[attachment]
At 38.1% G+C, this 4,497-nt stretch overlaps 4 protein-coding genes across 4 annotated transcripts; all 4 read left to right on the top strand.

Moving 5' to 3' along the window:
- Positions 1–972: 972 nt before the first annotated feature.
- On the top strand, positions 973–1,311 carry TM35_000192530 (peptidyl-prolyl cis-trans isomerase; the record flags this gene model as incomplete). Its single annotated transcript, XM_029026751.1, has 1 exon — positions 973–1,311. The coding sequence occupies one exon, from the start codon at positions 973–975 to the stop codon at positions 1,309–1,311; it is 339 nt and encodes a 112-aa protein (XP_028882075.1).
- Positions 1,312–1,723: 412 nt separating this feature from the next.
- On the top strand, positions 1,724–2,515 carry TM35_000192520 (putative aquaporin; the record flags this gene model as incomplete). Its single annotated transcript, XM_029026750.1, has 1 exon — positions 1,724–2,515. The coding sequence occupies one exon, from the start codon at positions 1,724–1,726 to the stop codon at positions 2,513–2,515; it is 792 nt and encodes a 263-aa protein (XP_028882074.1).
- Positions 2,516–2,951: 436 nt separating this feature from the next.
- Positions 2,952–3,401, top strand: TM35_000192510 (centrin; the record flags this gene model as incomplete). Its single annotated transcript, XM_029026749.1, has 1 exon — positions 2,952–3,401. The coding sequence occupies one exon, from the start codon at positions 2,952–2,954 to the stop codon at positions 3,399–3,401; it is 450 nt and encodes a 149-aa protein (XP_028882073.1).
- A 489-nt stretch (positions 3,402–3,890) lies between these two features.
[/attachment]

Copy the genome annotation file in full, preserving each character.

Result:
At 38.1% G+C, this 4,497-nt stretch overlaps 4 protein-coding genes across 4 annotated transcripts; all 4 read left to right on the top strand.

Moving 5' to 3' along the window:
- Positions 1–972: 972 nt before the first annotated feature.
- On the top strand, positions 973–1,311 carry TM35_000192530 (peptidyl-prolyl cis-trans isomerase; the record flags this gene model as incomplete). Its single annotated transcript, XM_029026751.1, has 1 exon — positions 973–1,311. The coding sequence occupies one exon, from the start codon at positions 973–975 to the stop codon at positions 1,309–1,311; it is 339 nt and encodes a 112-aa protein (XP_028882075.1).
- Positions 1,312–1,723: 412 nt separating this feature from the next.
- On the top strand, positions 1,724–2,515 carry TM35_000192520 (putative aquaporin; the record flags this gene model as incomplete). Its single annotated transcript, XM_029026750.1, has 1 exon — positions 1,724–2,515. The coding sequence occupies one exon, from the start codon at positions 1,724–1,726 to the stop codon at positions 2,513–2,515; it is 792 nt and encodes a 263-aa protein (XP_028882074.1).
- Positions 2,516–2,951: 436 nt separating this feature from the next.
- Positions 2,952–3,401, top strand: TM35_000192510 (centrin; the record flags this gene model as incomplete). Its single annotated transcript, XM_029026749.1, has 1 exon — positions 2,952–3,401. The coding sequence occupies one exon, from the start codon at positions 2,952–2,954 to the stop codon at positions 3,399–3,401; it is 450 nt and encodes a 149-aa protein (XP_028882073.1).
- A 489-nt stretch (positions 3,402–3,890) lies between these two features.